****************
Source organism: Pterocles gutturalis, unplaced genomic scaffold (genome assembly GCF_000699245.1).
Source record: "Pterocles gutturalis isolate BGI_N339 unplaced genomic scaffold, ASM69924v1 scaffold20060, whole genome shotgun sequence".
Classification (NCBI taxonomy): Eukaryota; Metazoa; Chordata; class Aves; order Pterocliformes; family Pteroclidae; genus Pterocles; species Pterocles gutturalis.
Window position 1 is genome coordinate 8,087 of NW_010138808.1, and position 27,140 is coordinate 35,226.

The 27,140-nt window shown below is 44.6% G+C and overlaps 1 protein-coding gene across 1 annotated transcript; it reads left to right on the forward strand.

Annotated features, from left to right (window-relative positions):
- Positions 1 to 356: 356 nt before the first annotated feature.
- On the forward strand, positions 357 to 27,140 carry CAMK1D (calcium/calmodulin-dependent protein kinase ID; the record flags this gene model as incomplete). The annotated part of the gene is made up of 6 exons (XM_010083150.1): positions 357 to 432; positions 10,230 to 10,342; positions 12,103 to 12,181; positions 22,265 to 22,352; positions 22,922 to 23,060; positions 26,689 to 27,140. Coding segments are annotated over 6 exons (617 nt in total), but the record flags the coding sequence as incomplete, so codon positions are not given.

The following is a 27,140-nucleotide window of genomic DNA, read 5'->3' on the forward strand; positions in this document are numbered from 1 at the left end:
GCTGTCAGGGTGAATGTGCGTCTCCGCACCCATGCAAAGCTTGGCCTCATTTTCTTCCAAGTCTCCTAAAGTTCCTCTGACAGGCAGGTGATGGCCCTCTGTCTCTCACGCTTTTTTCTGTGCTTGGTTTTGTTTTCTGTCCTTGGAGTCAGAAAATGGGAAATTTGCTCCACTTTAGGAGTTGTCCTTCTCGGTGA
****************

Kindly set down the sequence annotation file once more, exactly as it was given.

Source organism: Pterocles gutturalis, unplaced genomic scaffold (genome assembly GCF_000699245.1).
Source record: "Pterocles gutturalis isolate BGI_N339 unplaced genomic scaffold, ASM69924v1 scaffold20060, whole genome shotgun sequence".
Classification (NCBI taxonomy): Eukaryota; Metazoa; Chordata; class Aves; order Pterocliformes; family Pteroclidae; genus Pterocles; species Pterocles gutturalis.
Window position 1 is genome coordinate 8,087 of NW_010138808.1, and position 27,140 is coordinate 35,226.

The 27,140-nt window shown below is 44.6% G+C and overlaps 1 protein-coding gene across 1 annotated transcript; it reads left to right on the forward strand.

Annotated features, from left to right (window-relative positions):
- Positions 1 to 356: 356 nt before the first annotated feature.
- On the forward strand, positions 357 to 27,140 carry CAMK1D (calcium/calmodulin-dependent protein kinase ID; the record flags this gene model as incomplete). The annotated part of the gene is made up of 6 exons (XM_010083150.1): positions 357 to 432; positions 10,230 to 10,342; positions 12,103 to 12,181; positions 22,265 to 22,352; positions 22,922 to 23,060; positions 26,689 to 27,140. Coding segments are annotated over 6 exons (617 nt in total), but the record flags the coding sequence as incomplete, so codon positions are not given.

The following is a 27,140-nucleotide window of genomic DNA, read 5'->3' on the forward strand; positions in this document are numbered from 1 at the left end:
GCTGTCAGGGTGAATGTGCGTCTCCGCACCCATGCAAAGCTTGGCCTCATTTTCTTCCAAGTCTCCTAAAGTTCCTCTGACAGGCAGGTGATGGCCCTCTGTCTCTCACGCTTTTTTCTGTGCTTGGTTTTGTTTTCTGTCCTTGGAGTCAGAAAATGGGAAATTTGCTCCACTTTAGGAGTTGTCCTTCTCGGTGA